Saturday, September 26, 2015

A return to deflation in Japan wouldn't be out of the cards

Tyler Cowen is puzzled by deflation in Japan, Scott Sumner replies and says there's no puzzle (looking at core inflation). It would be really nice if either of them could give a graph with a line and maybe some error bands where they'd expect inflation (or the price level) will be. Like this:


That's the latest update of the core CPI price level in Japan (the last update is here).

The question is why is this happening? Japan is still printing physical currency (M0) at an average rate of between 3 and 4% per year and averaging a few percent nominal growth. Cowen seems to blame credibility (and low velocity).

In the information transfer model, this is actually a long run trend across all economies:


And it points to the existence of an "economic temperature" that goes as 1/log M0. There is more discussion in my draft paper (the section on statistical economics), but in general as economies grow the most likely state for a given Yen (or Dollar or Pound) is facilitating a transaction in a low growth market. Eventually the information content of a Yen of money is equal to the information content of a Yen of output.

9 comments:

  1. "The question is why is this happening? Japan is still printing physical currency (M0) at an average rate of between 3 and 4% per year and averaging a few percent nominal growth. "

    In the last 30 days Japan has increased their base money supply by more than 3%. They report every 10 days and the last 3 are 1.2%, 1.2%, 0.7%: The first link below 31.7% increase in the last year.
    http://www.bloomberg.com/quote/BJACTOTL:IND
    http://www.boj.or.jp/en/statistics/boj/other/acmai/index.htm/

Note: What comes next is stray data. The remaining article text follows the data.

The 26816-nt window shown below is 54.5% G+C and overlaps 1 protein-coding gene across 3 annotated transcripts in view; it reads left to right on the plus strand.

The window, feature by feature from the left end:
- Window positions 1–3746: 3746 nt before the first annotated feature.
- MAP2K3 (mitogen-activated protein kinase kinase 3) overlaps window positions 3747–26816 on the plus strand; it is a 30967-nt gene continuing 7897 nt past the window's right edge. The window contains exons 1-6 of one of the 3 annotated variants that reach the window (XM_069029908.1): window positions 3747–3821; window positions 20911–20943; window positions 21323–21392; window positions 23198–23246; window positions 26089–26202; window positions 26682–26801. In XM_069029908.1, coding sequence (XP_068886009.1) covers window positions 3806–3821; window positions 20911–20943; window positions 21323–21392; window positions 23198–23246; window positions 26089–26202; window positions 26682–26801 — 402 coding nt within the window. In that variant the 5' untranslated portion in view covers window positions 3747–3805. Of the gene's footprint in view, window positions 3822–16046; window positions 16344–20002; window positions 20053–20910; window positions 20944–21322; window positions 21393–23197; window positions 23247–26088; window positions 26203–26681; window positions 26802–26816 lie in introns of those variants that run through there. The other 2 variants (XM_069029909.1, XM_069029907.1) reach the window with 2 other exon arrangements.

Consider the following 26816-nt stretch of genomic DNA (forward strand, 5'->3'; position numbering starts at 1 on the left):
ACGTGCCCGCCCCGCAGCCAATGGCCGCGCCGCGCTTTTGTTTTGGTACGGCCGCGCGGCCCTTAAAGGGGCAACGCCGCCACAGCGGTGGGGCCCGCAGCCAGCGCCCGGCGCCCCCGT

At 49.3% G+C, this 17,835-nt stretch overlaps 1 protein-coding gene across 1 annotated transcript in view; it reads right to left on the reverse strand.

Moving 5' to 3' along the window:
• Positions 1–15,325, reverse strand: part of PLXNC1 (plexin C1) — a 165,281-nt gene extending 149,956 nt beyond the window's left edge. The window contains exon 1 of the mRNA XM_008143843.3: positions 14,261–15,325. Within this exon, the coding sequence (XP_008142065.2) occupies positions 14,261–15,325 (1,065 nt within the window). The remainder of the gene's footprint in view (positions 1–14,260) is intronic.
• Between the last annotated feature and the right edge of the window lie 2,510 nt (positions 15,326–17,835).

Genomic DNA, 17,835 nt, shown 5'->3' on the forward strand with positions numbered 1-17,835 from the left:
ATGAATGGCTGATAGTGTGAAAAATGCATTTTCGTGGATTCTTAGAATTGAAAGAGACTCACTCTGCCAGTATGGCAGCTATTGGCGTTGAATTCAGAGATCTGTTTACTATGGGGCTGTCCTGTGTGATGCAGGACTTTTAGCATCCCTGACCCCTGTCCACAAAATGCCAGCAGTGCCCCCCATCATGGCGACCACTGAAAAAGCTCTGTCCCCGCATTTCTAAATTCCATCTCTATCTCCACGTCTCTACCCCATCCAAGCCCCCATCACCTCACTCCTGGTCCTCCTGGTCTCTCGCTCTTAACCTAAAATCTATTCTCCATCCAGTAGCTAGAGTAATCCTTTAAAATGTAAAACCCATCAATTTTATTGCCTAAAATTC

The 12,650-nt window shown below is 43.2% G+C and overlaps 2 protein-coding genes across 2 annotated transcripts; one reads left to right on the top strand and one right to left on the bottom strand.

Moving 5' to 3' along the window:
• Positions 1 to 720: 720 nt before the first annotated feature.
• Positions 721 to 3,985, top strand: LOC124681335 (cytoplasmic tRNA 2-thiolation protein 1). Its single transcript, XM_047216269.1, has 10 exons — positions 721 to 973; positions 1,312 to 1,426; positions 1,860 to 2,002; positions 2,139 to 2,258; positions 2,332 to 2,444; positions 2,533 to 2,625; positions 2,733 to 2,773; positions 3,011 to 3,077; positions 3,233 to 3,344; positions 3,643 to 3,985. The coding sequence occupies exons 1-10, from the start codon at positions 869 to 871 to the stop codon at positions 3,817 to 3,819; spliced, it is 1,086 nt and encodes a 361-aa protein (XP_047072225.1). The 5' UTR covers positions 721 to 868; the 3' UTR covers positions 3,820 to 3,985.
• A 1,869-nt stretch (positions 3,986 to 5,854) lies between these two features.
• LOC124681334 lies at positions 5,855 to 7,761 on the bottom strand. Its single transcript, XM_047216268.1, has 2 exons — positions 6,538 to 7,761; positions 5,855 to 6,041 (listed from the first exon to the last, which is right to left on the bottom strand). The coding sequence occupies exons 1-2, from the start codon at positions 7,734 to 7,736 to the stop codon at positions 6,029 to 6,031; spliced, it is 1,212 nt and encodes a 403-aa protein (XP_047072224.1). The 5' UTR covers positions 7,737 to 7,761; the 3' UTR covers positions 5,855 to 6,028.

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    1. M0 (the currency component of the base) has only increased by a few percent, though. Reserves don't seem to matter for inflation:

      http://informationtransfereconomics.blogspot.com/2014/11/quantitative-easing-cleanest-experiment.html

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    2. If a bank sends an armored truck to the central bank it can convert its extra reserves to physical currency. Perhaps it would have to wait while they printed more money.

      So it is as if the extra base money is not circulating and so just lowering the velocity of money. But it is there and could circulate if something changed.

      Interesting times.

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    3. In the last 10 days the banknotes have gone up by more than 1%. This does not seem normal:
      http://www.boj.or.jp/en/statistics/boj/other/acmai/index.htm/

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    4. Just plotted Japan's currency data from above link for this year:
      https://plot.ly/~vincecate/7/col2/?share_key=JNZ0At5ivbssHNsbwjUQYj

      The last 3 months it is up like 3% but hard to say if this is the start of something longer yet. From start of year it is only like 1.5%.

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    5. Japan has a somewhat different seasonal structure relative to the US ... Over the next couple months the amount of currency will rise and then fall again next year.

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  2. Have some respect pompous poser. Were you raised by wolves?

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    Replies
    1. General calls to "have some respect" are usually in service of the status quo.

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    2. This comment is racist towards wolves. Wolves are a very respectful people.

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